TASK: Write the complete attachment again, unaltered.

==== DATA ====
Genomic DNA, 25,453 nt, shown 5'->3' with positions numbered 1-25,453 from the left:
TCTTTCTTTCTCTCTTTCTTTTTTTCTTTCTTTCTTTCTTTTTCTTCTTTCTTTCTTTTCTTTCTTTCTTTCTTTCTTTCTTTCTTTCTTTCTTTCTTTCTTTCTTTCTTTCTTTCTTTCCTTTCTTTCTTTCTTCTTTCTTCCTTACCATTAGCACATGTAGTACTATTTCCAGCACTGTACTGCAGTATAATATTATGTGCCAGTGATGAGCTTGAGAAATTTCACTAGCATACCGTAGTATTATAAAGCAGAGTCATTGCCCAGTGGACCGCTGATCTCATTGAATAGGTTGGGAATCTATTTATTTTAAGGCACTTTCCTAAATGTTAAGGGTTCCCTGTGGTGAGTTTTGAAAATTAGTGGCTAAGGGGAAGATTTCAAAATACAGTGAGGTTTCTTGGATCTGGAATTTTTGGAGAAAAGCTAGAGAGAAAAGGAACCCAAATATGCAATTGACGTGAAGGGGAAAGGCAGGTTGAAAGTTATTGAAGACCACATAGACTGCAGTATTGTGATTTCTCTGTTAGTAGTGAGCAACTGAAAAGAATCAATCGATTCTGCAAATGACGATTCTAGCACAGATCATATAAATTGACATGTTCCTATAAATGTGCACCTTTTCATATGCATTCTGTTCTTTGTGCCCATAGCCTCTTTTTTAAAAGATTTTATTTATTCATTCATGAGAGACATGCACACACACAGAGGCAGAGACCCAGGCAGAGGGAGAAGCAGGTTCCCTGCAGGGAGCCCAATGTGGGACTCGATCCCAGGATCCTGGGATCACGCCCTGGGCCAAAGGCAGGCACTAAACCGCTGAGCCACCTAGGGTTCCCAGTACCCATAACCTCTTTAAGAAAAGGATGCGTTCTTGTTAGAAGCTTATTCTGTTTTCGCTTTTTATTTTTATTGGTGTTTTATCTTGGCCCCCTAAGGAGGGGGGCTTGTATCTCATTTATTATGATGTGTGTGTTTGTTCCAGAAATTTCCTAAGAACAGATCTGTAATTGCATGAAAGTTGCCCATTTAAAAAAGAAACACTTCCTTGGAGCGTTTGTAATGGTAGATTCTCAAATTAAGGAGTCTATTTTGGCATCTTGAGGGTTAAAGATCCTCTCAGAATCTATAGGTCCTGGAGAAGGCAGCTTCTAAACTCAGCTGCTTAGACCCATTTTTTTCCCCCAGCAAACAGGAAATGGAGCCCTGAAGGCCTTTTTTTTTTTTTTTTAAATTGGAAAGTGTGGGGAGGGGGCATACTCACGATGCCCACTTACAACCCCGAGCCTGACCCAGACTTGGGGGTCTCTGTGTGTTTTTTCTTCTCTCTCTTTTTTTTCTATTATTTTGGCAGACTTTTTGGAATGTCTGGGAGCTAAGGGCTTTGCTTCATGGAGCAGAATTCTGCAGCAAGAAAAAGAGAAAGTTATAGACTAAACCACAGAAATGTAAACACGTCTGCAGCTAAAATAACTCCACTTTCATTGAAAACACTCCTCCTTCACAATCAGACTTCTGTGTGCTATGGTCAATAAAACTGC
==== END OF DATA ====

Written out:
Genomic DNA, 25,453 nt, shown 5'->3' with positions numbered 1-25,453 from the left:
TCTTTCTTTCTCTCTTTCTTTTTTTCTTTCTTTCTTTCTTTTTCTTCTTTCTTTCTTTTCTTTCTTTCTTTCTTTCTTTCTTTCTTTCTTTCTTTCTTTCTTTCTTTCTTTCTTTCTTTCCTTTCTTTCTTTCTTCTTTCTTCCTTACCATTAGCACATGTAGTACTATTTCCAGCACTGTACTGCAGTATAATATTATGTGCCAGTGATGAGCTTGAGAAATTTCACTAGCATACCGTAGTATTATAAAGCAGAGTCATTGCCCAGTGGACCGCTGATCTCATTGAATAGGTTGGGAATCTATTTATTTTAAGGCACTTTCCTAAATGTTAAGGGTTCCCTGTGGTGAGTTTTGAAAATTAGTGGCTAAGGGGAAGATTTCAAAATACAGTGAGGTTTCTTGGATCTGGAATTTTTGGAGAAAAGCTAGAGAGAAAAGGAACCCAAATATGCAATTGACGTGAAGGGGAAAGGCAGGTTGAAAGTTATTGAAGACCACATAGACTGCAGTATTGTGATTTCTCTGTTAGTAGTGAGCAACTGAAAAGAATCAATCGATTCTGCAAATGACGATTCTAGCACAGATCATATAAATTGACATGTTCCTATAAATGTGCACCTTTTCATATGCATTCTGTTCTTTGTGCCCATAGCCTCTTTTTTAAAAGATTTTATTTATTCATTCATGAGAGACATGCACACACACAGAGGCAGAGACCCAGGCAGAGGGAGAAGCAGGTTCCCTGCAGGGAGCCCAATGTGGGACTCGATCCCAGGATCCTGGGATCACGCCCTGGGCCAAAGGCAGGCACTAAACCGCTGAGCCACCTAGGGTTCCCAGTACCCATAACCTCTTTAAGAAAAGGATGCGTTCTTGTTAGAAGCTTATTCTGTTTTCGCTTTTTATTTTTATTGGTGTTTTATCTTGGCCCCCTAAGGAGGGGGGCTTGTATCTCATTTATTATGATGTGTGTGTTTGTTCCAGAAATTTCCTAAGAACAGATCTGTAATTGCATGAAAGTTGCCCATTTAAAAAAGAAACACTTCCTTGGAGCGTTTGTAATGGTAGATTCTCAAATTAAGGAGTCTATTTTGGCATCTTGAGGGTTAAAGATCCTCTCAGAATCTATAGGTCCTGGAGAAGGCAGCTTCTAAACTCAGCTGCTTAGACCCATTTTTTTCCCCCAGCAAACAGGAAATGGAGCCCTGAAGGCCTTTTTTTTTTTTTTTTAAATTGGAAAGTGTGGGGAGGGGGCATACTCACGATGCCCACTTACAACCCCGAGCCTGACCCAGACTTGGGGGTCTCTGTGTGTTTTTTCTTCTCTCTCTTTTTTTTCTATTATTTTGGCAGACTTTTTGGAATGTCTGGGAGCTAAGGGCTTTGCTTCATGGAGCAGAATTCTGCAGCAAGAAAAAGAGAAAGTTATAGACTAAACCACAGAAATGTAAACACGTCTGCAGCTAAAATAACTCCACTTTCATTGAAAACACTCCTCCTTCACAATCAGACTTCTGTGTGCTATGGTCAATAAAACTGC